"The Identical" - The lives of identical twin brothers separated at birth during the Great Depression intersect years later life via their shared passion for music. With Blake Rayne, Ray Liotta and Seth Green. Written by Howard Klausner. Directed by Dustin Marcellino. (1:47) PG.

"Innocence" - Haunted by the death of her mother in a surfing accident, a 16-year-old girl moves to Manhattan with her novelist father and enrolls in an exclusive prep school that harbors a dark secret. With Sophie Curtis, Graham Phillips and Kelly Reilly. Written by Hilary Brougher and Tristine Skyler. Directed by Brougher. (1:36) PG-13.

"Kabbalah Me" - A documentary following a secular New York Jew's journey into the Kabbalah spiritual movement. Directed by Steven Bram and Judah Lazarus.(1:20) NR.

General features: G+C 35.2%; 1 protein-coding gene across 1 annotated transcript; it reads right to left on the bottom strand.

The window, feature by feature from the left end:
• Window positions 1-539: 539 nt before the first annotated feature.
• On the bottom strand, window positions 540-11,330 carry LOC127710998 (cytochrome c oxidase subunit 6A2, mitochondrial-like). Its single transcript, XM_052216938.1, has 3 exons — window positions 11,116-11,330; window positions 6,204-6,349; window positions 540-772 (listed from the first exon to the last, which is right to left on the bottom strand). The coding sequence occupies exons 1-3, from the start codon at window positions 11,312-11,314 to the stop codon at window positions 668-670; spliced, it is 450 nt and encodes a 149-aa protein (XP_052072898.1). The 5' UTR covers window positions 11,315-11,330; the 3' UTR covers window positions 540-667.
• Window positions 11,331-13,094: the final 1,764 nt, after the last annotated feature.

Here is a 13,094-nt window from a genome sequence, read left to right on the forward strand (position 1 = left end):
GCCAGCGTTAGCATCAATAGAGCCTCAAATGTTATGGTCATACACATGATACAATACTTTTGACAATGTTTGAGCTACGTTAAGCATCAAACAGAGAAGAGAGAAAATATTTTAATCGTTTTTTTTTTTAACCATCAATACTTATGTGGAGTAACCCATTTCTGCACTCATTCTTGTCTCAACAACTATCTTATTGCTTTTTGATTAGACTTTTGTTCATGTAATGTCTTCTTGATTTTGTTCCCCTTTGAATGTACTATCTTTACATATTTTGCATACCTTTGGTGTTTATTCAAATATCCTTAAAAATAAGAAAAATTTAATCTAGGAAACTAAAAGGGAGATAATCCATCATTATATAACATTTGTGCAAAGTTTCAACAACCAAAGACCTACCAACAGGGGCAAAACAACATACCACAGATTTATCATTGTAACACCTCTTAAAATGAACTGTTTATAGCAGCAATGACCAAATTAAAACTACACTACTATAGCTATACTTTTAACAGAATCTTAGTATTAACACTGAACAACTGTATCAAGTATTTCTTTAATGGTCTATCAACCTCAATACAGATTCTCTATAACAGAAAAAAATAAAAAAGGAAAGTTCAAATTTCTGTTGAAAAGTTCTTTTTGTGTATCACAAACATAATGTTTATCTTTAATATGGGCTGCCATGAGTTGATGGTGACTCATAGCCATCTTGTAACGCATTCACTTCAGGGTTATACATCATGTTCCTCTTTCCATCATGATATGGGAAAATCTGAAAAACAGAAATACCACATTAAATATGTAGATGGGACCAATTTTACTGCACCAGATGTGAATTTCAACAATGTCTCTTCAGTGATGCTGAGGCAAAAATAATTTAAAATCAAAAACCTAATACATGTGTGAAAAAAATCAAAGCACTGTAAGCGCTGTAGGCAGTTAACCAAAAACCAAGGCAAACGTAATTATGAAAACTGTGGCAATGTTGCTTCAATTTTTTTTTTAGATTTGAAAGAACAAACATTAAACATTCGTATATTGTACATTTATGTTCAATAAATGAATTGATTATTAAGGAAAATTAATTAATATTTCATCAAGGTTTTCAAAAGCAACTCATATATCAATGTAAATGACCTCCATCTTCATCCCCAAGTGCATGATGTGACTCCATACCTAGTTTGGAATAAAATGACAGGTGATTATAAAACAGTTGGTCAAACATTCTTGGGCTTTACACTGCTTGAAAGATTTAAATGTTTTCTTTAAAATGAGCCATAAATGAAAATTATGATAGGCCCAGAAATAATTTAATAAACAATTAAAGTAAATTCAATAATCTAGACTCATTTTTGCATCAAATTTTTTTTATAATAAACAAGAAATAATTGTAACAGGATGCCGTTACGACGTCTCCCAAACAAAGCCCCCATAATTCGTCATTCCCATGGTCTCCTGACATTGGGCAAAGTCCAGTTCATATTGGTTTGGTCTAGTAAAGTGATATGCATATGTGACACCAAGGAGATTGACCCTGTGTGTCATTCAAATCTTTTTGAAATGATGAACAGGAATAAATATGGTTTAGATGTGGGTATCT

"Last Weekend" - An affluent matriarch gathers her dysfunctional family to spend Labor Day weekend at their well-appointed Lake Tahoe house, which she is secretly pained about selling. With Patricia Clarkson, Chris Mulkey and Zachary Booth. Written by Tom Dolby. Directed by Dolby and Tom Williams. (1:34) NR.

"Levitated Mass" - A documentary about Michael Heizer's monumental artwork "Levitated Mass" and its journey to the Los Angeles County Museum of Art. Directed by Doug Pray. (1:29) NR.

"The Longest Week" - A wealthy slacker living in his parents' prestigious Manhattan hotel suddenly finds himself evicted, disinherited and in love with his best friend's girlfriend. With Jenny Slate, Olivia Wilde and Billy Crudup. Written and directed by Peter Glanz. (1:30) PG-13.

"No No: A Dockumentary" - A documentary portrait of the eccentric major league pitcher Dock Ellis, who is most famous for claiming to have thrown a no-hitter under the influence of LSD. Directed by Jeffrey Radice. (1:40) NR.